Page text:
A cyclone also reduces the amount of times that you have to handle your dust.
Eventually (whether you use a cyclone or a regular stand-alone dust collector) you will need to either empty the shavings or clean the filters. The cyclone reduces that frequency in a couple of ways: 1) the dust and materials are spinning when they exit the cyclone so they pack into the drum and, 2) because properly designed cyclones are highly efficient, less dust exits to the filters, reducing the number of filter cleanings.
Cyclones are fairly tall. In the lead photo you can see two different sizes and designs of cyclones. The cyclone on the left is a round top cyclone and the other two are flat tops.
The round top cyclone requires more height to install. The flat top cyclone is designed to allow mounting of the fan directly on top of the cyclone and is the most efficient mounting method. These units can be either wall mounted or free standing.
Before you can decide if a cyclone is for you, you will have to consider if you have room for one. If you do, then you’ll have to decide where you should locate it. Adding a cyclone to your system does not change the fact that the return air must still end up back in the shop, so remember that your layout must allow for this. If you don’t have the height necessary in your shop, there are some options available. As you can see in the photo to the left this 3Hp unit was too tall for the room, so the owners had an opening made in the ceiling to accept the blower unit. (Note: when installing the unit up into an opening, there must be at least 1 inch of clearance between the end of the motor and the ceiling to allow for air flow through the motor’s end-mounted fan. Notice in this photo the set of double doors in the background. These provide an easy and direct route to remove the waste barrel from the shop. Such considerations are important, because you don’t want to have to lug the waste barrel across your shop to get rid of its contents.
In the case of a basement shop, you may be able to install the motor up between the floor joists. You may also consider making some adjustments to the lower end of the cyclone and flex collar or reduce the height of the waste container. If you’re still not able to gain enough clearance you might try an adapter as seen in the photo to the right.
The adaptor goes on top of the cyclone and allows you to mount the fan off to the side. If you add to this two 90-degree elbows and a length of straight pipe, you can set the fan on the floor, or even hook up to your dust collector. If you go with the last suggestion then be sure to install fine filter bags on your unit. Keep in mind that the more pipe that you add to the front of the fan, the less air flow you’re going to end up with after the cyclone.
If you decide that you do not want the fan in your shop and you want as much of the piping as possible to run above the ceiling of your main shop. The photo to the left shows the lower half of the cyclone sticking down through the ceiling. A section of 8-inch pipe leads to the flex collar and then to the waste barrel. Because the waste is spinning on the way out, the ducting must be round and located directly below the cyclone.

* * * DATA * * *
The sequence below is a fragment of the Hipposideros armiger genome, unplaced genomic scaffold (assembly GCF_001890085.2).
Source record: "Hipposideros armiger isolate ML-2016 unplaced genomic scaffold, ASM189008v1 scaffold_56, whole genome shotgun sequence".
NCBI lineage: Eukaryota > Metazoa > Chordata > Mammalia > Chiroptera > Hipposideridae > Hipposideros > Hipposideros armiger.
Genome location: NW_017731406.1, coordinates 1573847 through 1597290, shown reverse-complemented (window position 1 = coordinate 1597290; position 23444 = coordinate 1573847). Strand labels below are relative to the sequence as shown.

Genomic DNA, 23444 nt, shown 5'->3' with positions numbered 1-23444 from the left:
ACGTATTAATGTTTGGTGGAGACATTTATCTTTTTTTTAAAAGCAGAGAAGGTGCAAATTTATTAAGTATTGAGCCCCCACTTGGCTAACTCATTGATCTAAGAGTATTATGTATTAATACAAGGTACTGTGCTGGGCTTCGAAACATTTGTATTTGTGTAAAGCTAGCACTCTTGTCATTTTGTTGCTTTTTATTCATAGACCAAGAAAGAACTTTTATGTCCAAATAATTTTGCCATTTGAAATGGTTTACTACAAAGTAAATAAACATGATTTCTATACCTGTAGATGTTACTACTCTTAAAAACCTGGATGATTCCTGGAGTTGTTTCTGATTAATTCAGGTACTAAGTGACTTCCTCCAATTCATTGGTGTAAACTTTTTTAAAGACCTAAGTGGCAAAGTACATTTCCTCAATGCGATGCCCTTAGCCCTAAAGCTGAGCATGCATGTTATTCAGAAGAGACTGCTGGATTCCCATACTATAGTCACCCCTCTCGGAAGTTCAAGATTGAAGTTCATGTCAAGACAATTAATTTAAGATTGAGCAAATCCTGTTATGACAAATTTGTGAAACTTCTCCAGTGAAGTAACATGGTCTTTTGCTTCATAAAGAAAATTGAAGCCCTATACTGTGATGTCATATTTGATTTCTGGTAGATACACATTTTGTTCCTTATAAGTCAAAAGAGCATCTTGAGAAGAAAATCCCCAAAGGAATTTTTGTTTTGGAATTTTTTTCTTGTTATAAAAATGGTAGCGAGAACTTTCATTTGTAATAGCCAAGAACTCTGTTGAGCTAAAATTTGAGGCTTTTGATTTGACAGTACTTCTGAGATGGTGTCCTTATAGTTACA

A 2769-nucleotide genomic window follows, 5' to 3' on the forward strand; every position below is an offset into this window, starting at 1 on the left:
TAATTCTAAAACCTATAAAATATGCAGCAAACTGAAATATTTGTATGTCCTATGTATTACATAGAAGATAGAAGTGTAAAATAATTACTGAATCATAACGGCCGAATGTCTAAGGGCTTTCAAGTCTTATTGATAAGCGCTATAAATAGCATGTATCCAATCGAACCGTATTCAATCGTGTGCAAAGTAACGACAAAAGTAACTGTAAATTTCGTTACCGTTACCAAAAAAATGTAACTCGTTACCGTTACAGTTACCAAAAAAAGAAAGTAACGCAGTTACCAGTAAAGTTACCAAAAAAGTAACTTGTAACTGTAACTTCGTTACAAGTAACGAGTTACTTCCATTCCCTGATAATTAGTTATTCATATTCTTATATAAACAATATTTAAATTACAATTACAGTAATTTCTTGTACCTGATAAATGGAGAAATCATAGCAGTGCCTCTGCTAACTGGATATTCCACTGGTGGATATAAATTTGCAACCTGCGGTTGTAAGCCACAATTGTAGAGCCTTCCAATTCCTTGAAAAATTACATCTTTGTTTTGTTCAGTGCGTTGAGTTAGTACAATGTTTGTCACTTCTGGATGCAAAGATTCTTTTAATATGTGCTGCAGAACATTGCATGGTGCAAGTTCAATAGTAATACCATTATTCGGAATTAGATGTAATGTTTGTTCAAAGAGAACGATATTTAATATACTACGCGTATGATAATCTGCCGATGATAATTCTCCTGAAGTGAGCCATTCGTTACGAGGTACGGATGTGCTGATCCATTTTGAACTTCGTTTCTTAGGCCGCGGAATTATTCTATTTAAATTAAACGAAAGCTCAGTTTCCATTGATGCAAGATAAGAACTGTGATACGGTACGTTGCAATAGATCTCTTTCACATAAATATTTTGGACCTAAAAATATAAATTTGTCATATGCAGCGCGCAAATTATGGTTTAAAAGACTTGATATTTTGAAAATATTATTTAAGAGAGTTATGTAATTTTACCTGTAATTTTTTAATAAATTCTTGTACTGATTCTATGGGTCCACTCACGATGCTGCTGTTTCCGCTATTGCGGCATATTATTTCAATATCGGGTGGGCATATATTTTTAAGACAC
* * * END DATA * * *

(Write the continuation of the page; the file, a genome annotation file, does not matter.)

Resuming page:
You can also see the air filters (located right beside the cyclone and waste barrel). The flex hose from the fan discharge brings the return air down into the upper air box of the filters and returns the air to the shop.
If you decide on this option, and the space above is un-insulated, you will want to insulate the area around the section of cyclone, any piping, and the blower. That will be sure to reduce heat loss in the winter months. Also, if you’re running the piping above the ceiling, the length of the lift (from the equipment hood to the horizontal piping overhead) should be no more than 10 feet.
The photo below shows an installation where the shop is located above the cyclone and the filters.
In this case all the pipe headers run between the ceiling and the floor. There is an open staircase to the shop from this room so the air from the filters travels back up to the shop. If you decide that this type of set-up would be good for you, bear in mind that you will need access to the piping in case you ever experience a blockage.
If you decide that you just don’t have the room (or the budget) for a cyclone then consider installing a “dropout” at the suction to your fan. The photo below shows a simple “T” fitting with a plug installed directly in front of the fan. This set-up will capture screws, nails, and large chunks of wood before they can enter the fan. However, in order for this to be effective you must remember to clean it out daily.
Whatever your situation, if you decide that your workshop will handle a cyclone, your set-up can usually be adapted. If the cyclone is not a consideration for you at this time, be sure to do what you can to reduce the amount of dust in your workshop.